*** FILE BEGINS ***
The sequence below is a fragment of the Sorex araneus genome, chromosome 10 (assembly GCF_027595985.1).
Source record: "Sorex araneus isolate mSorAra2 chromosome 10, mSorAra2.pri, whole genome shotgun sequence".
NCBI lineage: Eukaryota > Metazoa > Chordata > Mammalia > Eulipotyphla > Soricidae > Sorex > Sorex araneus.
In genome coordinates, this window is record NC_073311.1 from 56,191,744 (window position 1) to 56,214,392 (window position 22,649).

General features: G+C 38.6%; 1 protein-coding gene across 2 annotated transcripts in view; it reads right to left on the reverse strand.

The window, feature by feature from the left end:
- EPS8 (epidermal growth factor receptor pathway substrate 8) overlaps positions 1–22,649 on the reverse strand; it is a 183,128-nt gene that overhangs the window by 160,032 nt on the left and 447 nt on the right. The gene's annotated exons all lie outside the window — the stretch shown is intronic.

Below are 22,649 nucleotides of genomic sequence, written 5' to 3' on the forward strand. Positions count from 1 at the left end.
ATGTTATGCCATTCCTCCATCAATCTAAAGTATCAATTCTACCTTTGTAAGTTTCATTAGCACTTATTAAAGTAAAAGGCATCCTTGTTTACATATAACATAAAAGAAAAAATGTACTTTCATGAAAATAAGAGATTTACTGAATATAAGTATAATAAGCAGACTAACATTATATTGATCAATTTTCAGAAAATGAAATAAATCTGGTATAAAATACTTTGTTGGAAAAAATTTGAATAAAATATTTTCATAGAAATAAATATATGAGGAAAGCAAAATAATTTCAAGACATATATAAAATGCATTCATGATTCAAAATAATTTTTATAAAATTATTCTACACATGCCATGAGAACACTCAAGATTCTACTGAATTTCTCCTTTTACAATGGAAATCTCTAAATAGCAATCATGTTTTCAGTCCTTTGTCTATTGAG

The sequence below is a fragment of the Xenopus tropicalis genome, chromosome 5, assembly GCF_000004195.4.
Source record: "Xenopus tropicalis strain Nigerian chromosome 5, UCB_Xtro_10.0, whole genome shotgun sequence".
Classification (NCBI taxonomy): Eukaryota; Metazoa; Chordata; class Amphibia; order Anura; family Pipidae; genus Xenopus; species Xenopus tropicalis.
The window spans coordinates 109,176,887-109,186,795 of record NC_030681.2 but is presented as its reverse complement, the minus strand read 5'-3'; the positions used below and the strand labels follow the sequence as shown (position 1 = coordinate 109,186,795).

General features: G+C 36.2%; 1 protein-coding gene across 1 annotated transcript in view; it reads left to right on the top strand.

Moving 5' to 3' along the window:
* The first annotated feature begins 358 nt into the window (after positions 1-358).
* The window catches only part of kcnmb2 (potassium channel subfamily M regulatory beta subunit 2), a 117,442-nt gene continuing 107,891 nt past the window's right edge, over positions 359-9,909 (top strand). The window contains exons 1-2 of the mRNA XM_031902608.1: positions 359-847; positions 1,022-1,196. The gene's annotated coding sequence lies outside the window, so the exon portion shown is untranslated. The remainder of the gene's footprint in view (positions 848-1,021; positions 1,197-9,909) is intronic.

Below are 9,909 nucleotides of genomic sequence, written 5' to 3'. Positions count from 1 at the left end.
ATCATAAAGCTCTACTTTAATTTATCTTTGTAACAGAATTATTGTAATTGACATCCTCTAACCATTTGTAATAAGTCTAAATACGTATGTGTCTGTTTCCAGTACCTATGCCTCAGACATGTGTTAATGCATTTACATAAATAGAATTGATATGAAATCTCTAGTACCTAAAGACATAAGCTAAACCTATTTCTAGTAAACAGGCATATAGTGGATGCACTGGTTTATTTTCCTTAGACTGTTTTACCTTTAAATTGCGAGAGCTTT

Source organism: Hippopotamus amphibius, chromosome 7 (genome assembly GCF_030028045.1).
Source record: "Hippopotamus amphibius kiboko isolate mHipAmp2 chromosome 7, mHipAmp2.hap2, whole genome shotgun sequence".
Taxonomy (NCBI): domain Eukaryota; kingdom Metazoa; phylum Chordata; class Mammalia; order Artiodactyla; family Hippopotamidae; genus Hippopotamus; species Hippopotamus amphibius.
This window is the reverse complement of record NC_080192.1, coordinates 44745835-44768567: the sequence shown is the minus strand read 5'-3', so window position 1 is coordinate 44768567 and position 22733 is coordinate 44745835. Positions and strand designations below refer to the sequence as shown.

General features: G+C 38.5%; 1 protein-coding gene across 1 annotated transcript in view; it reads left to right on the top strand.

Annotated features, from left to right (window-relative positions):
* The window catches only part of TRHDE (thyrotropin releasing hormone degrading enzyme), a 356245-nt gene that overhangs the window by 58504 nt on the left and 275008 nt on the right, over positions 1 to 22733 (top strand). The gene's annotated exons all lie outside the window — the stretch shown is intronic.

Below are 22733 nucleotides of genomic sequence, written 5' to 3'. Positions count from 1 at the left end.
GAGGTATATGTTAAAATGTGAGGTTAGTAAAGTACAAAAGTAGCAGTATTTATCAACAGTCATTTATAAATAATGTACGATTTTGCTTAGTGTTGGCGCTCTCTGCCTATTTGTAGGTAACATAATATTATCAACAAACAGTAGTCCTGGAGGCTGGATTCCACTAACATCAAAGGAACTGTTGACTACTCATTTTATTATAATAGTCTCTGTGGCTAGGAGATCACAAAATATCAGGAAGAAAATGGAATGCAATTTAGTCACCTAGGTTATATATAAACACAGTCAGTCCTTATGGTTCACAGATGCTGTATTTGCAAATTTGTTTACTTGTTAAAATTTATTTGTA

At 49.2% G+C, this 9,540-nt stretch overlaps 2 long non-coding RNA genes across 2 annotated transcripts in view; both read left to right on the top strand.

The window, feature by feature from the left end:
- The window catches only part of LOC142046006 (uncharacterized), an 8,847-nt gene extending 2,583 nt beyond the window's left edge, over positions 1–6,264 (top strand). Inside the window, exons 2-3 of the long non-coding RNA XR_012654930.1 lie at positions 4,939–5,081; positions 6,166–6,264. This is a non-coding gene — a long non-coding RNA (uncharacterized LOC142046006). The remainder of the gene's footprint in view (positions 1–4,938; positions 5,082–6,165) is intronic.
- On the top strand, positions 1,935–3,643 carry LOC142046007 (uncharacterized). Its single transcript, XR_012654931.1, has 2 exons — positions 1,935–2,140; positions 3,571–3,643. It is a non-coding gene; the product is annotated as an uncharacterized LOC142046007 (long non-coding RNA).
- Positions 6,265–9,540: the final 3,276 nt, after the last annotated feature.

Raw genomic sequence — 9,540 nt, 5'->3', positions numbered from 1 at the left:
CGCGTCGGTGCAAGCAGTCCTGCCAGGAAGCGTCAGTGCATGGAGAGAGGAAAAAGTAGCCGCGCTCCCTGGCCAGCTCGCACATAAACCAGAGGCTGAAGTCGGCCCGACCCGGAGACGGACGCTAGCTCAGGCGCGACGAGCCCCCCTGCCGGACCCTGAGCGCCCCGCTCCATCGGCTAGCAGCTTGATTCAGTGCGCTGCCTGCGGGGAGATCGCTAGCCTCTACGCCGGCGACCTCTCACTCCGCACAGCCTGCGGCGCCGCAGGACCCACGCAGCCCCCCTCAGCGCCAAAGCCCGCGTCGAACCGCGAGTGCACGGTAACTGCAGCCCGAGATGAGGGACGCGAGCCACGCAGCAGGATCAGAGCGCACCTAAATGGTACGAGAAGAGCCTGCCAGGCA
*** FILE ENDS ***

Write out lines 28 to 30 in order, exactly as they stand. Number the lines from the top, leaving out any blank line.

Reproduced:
GAGGTATATGTTAAAATGTGAGGTTAGTAAAGTACAAAAGTAGCAGTATTTATCAACAGTCATTTATAAATAATGTACGATTTTGCTTAGTGTTGGCGCTCTCTGCCTATTTGTAGGTAACATAATATTATCAACAAACAGTAGTCCTGGAGGCTGGATTCCACTAACATCAAAGGAACTGTTGACTACTCATTTTATTATAATAGTCTCTGTGGCTAGGAGATCACAAAATATCAGGAAGAAAATGGAATGCAATTTAGTCACCTAGGTTATATATAAACACAGTCAGTCCTTATGGTTCACAGATGCTGTATTTGCAAATTTGTTTACTTGTTAAAATTTATTTGTA

At 49.2% G+C, this 9,540-nt stretch overlaps 2 long non-coding RNA genes across 2 annotated transcripts in view; both read left to right on the top strand.

The window, feature by feature from the left end: